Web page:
I know of several definitions of phases of matter:
- The first is the "old" one, Landau theory and symmetry breaking. In this definition we pick a local order parameter $m$ (as far as I can tell this is quite vaguely defined). If the state had the same symmetry of the Hamiltonian, we would have $\langle m\rangle=0$, but as some parameter is varied and crosses a critical value, we observe spontaneous symmetry breaking and $\langle m \rangle\neq 0$. We know this definition does not describe all phases as it doesn't include topological phases.
- Let $H_0$ and $H_1$ be two Hamiltonians. The two Hamiltonians (or their ground states) are in the same phase if there exists a continuous gapless path $\gamma \mapsto H_\gamma$ interpolating them. If we include the requirement that $H_\gamma$ must have some symmetry for all $\gamma$, we encounter the notion of symmetry protected topological order.
- One of the keywords in Landau's definition is local order parameter. We can find new phase transitions by considering non-local order parameters, such as the string order parameter in the Haldane phase.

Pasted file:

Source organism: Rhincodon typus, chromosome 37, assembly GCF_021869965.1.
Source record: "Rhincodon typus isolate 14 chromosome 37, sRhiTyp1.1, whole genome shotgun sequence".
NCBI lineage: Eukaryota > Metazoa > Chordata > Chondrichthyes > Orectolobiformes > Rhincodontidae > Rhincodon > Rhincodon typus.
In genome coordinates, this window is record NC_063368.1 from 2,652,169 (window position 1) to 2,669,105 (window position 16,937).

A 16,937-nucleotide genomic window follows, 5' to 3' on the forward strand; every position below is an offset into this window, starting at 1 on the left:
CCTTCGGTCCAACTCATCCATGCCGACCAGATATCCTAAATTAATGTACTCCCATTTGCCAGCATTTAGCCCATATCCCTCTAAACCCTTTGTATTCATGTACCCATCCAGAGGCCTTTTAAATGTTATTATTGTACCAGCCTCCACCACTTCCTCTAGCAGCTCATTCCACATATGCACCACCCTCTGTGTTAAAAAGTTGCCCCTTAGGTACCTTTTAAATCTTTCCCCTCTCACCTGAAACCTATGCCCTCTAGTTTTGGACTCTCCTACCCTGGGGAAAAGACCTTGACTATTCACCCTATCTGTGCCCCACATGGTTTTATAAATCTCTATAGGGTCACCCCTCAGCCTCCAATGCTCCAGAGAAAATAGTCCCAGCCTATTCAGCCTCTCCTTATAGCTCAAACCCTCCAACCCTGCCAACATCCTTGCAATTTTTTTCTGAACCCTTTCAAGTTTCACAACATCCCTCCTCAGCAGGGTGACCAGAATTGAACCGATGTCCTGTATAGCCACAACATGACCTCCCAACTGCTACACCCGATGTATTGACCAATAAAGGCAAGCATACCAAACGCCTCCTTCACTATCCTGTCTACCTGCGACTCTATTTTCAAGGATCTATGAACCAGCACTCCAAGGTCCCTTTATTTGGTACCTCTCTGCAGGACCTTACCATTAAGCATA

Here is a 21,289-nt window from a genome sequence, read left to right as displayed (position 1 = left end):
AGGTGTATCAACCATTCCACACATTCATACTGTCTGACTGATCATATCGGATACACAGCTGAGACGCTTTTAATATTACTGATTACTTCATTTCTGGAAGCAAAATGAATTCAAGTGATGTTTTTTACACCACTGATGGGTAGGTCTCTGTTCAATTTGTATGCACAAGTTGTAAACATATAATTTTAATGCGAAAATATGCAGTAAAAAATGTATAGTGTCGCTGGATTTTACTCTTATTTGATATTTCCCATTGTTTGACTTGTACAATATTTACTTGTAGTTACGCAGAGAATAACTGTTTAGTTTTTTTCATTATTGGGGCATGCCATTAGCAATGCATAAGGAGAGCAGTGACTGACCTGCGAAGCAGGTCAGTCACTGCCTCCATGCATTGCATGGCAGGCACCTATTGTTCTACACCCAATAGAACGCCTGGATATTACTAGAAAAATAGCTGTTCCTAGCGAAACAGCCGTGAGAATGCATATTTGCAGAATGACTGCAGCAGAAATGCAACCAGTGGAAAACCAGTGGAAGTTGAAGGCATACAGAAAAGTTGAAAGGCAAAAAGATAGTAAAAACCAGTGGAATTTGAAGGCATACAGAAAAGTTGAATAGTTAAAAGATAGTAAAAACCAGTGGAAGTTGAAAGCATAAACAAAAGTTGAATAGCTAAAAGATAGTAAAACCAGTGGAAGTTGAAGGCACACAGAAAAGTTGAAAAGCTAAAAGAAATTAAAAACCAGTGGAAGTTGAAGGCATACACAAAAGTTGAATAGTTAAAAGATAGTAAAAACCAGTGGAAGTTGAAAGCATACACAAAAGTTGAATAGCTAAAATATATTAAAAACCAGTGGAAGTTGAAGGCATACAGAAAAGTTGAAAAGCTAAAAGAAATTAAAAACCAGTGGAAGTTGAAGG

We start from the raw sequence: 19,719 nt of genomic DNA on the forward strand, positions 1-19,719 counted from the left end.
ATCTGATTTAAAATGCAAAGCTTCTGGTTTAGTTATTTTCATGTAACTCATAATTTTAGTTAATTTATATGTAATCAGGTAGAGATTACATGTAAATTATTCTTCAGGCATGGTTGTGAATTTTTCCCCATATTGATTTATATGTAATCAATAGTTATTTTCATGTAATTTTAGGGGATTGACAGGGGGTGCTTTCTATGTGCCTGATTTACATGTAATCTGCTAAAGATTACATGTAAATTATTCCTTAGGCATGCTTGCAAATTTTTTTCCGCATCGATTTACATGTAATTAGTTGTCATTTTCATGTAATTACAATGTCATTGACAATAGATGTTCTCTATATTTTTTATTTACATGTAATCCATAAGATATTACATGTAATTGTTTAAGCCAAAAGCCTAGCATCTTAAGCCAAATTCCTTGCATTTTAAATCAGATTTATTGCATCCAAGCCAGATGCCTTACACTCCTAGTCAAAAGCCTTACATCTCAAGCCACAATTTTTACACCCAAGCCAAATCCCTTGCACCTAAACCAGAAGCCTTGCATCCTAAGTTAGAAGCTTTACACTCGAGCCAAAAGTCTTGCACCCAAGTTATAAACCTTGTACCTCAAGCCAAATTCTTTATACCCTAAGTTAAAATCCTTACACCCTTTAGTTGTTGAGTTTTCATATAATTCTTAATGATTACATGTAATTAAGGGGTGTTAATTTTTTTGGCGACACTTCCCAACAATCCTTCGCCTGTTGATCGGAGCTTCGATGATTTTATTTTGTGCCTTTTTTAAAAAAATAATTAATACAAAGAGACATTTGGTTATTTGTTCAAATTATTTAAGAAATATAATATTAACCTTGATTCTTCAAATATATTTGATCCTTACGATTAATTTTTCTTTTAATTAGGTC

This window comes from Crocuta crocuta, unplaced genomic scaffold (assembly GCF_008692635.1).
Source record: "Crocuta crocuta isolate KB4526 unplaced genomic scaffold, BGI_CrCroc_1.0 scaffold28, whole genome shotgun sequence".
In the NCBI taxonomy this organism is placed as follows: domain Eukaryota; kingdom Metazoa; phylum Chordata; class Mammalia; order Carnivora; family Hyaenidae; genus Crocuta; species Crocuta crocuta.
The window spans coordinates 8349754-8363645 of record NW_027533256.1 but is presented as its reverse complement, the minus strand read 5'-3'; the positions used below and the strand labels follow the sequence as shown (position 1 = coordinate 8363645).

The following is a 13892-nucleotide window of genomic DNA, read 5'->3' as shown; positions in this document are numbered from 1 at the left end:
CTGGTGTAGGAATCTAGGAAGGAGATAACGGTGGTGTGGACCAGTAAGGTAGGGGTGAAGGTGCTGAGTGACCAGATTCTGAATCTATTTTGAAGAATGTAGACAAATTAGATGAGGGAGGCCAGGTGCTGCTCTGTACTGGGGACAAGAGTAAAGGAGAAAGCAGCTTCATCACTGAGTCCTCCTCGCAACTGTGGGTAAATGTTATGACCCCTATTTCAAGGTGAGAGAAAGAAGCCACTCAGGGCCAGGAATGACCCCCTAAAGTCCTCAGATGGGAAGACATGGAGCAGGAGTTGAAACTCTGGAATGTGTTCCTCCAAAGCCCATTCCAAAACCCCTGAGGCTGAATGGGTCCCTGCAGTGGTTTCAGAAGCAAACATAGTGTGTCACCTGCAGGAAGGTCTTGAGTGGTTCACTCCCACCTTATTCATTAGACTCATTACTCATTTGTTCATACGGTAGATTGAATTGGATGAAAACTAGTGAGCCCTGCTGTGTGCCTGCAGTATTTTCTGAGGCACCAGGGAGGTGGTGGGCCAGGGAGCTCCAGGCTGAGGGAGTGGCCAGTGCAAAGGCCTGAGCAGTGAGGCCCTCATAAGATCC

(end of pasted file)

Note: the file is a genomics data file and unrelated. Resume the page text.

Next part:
Now: the Haldane phase is the prototypical example of both spontaneous symmetry breaking signalled by a non-local order parameter and symmetry protected topological order. Since in SPTO we require the whole phase to have a symmetry, by definition the symmetry must be broken to exit the phase. Since we call this "topological" order, I guess this symmetry breaking cannot be detected by a local order parameter, so, my questions are the following:
Is the symmetry breaking between SPTO phases always signalled by a non-local order parameter?
Conversely, is symmetry breaking with a non-local order parameter always SPTO (there exists a gapless path...)
In general, what is the relation between non-local order parameters and topological phases?